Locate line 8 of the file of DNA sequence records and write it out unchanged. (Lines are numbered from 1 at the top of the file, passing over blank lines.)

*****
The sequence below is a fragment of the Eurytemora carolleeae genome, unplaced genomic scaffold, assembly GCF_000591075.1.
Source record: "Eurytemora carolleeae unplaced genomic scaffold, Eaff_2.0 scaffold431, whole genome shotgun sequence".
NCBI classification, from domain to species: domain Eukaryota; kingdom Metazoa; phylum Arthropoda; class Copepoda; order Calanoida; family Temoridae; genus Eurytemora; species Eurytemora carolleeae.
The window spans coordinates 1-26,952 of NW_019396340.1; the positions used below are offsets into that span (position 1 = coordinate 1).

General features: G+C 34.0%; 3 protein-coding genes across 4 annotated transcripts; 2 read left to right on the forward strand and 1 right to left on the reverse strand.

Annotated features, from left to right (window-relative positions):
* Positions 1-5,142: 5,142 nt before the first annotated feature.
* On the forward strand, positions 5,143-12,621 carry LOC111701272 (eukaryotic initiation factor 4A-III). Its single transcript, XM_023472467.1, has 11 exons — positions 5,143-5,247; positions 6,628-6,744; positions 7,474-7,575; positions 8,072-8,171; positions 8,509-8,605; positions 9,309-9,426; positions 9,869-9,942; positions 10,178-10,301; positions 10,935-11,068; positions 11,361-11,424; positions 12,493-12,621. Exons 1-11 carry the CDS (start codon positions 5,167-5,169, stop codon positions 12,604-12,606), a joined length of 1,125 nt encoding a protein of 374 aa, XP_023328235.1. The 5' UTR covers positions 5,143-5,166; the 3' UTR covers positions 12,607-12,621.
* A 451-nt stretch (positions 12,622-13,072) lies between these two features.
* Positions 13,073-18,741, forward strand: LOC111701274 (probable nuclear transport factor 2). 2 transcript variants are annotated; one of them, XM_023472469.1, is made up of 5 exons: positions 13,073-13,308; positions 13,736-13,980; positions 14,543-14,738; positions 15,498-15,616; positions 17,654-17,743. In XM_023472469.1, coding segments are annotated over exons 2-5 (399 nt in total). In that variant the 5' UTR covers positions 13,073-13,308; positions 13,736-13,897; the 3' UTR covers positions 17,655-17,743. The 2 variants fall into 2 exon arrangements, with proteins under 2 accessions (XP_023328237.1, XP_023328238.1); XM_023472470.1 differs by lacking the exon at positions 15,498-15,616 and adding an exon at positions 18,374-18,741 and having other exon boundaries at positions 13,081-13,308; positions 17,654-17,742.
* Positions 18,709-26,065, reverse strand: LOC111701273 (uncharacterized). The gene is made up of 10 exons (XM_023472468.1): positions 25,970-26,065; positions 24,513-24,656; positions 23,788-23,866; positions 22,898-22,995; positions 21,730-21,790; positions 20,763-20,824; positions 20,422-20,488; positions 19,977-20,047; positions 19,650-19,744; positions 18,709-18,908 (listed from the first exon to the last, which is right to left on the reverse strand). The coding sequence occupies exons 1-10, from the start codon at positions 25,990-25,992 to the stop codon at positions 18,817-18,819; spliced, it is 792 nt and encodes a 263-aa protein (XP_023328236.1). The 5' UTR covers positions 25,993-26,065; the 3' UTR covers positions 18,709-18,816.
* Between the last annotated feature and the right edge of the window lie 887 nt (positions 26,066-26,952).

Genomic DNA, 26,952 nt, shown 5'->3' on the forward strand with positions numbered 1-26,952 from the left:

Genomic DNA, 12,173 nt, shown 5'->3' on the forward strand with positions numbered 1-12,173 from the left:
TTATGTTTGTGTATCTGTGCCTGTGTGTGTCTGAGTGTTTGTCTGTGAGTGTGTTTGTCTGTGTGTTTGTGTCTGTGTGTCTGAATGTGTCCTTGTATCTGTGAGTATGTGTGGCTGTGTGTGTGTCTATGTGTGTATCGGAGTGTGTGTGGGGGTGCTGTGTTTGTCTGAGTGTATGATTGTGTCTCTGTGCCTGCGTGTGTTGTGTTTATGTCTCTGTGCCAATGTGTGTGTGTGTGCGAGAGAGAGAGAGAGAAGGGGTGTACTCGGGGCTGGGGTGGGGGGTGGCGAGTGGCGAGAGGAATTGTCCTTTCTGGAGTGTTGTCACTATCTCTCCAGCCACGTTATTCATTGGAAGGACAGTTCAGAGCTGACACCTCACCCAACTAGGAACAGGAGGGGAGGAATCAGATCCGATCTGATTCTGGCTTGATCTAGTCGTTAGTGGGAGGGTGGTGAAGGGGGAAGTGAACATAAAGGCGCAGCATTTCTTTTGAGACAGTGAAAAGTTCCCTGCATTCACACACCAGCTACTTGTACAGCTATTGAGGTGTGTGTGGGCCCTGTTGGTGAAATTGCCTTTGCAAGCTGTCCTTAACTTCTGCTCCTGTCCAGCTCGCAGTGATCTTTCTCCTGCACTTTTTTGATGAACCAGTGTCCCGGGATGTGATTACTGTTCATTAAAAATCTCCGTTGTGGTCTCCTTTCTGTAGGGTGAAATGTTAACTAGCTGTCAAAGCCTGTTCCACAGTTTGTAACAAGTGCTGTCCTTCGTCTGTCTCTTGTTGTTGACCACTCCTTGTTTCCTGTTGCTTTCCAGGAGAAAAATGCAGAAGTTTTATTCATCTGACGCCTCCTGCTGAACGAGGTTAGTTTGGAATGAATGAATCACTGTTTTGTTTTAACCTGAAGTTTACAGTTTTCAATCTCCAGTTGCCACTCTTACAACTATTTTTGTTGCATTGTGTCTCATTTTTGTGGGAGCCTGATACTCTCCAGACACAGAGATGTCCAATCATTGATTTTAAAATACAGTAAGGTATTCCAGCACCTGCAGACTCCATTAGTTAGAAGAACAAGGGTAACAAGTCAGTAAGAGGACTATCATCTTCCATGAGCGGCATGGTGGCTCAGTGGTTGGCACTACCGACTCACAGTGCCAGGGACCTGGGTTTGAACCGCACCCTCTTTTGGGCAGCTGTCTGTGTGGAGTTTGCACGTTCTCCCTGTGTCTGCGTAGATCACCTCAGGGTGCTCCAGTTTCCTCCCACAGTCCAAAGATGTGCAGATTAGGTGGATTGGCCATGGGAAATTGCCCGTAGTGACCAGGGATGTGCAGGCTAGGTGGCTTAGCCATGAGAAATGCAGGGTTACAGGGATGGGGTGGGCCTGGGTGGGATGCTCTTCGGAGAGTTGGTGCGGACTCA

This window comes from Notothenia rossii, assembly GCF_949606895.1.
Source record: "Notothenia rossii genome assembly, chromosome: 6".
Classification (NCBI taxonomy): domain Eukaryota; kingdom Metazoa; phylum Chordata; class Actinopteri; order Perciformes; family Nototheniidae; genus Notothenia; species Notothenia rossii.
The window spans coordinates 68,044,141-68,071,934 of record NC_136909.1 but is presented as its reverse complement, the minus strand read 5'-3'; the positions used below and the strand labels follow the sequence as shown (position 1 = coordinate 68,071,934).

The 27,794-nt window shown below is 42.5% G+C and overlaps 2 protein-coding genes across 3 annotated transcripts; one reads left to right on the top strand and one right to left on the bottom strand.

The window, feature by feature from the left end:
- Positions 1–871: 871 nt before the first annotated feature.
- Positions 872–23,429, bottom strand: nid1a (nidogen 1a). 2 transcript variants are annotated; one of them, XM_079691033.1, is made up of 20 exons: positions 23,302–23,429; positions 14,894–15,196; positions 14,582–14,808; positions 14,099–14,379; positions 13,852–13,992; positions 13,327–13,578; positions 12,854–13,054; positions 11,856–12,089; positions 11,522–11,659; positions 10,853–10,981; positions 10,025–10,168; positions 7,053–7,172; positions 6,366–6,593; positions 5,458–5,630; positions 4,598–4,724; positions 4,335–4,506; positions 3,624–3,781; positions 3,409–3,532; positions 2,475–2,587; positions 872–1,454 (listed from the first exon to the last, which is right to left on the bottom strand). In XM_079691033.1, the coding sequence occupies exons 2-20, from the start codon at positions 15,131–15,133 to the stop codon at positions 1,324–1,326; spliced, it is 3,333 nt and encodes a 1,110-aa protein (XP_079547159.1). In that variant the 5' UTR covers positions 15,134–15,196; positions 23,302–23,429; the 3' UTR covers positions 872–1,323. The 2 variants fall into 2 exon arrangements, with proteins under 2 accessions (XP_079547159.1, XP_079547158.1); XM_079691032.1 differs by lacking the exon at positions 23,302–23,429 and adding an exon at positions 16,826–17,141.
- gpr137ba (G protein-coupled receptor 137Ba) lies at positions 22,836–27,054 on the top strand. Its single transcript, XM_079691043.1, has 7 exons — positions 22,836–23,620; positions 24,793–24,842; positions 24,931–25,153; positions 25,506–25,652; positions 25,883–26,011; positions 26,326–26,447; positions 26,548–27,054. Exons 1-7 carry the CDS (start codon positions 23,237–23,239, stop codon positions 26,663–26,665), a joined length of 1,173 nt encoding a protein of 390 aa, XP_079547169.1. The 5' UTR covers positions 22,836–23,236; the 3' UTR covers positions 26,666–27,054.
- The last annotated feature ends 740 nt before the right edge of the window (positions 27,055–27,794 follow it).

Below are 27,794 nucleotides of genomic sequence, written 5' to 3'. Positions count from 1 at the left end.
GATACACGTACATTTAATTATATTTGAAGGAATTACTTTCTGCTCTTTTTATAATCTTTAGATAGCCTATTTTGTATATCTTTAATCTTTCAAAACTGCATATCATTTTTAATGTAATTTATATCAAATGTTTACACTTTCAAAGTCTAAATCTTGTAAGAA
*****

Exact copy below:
* On the forward strand, positions 5,143-12,621 carry LOC111701272 (eukaryotic initiation factor 4A-III). Its single transcript, XM_023472467.1, has 11 exons — positions 5,143-5,247; positions 6,628-6,744; positions 7,474-7,575; positions 8,072-8,171; positions 8,509-8,605; positions 9,309-9,426; positions 9,869-9,942; positions 10,178-10,301; positions 10,935-11,068; positions 11,361-11,424; positions 12,493-12,621. Exons 1-11 carry the CDS (start codon positions 5,167-5,169, stop codon positions 12,604-12,606), a joined length of 1,125 nt encoding a protein of 374 aa, XP_023328235.1. The 5' UTR covers positions 5,143-5,166; the 3' UTR covers positions 12,607-12,621.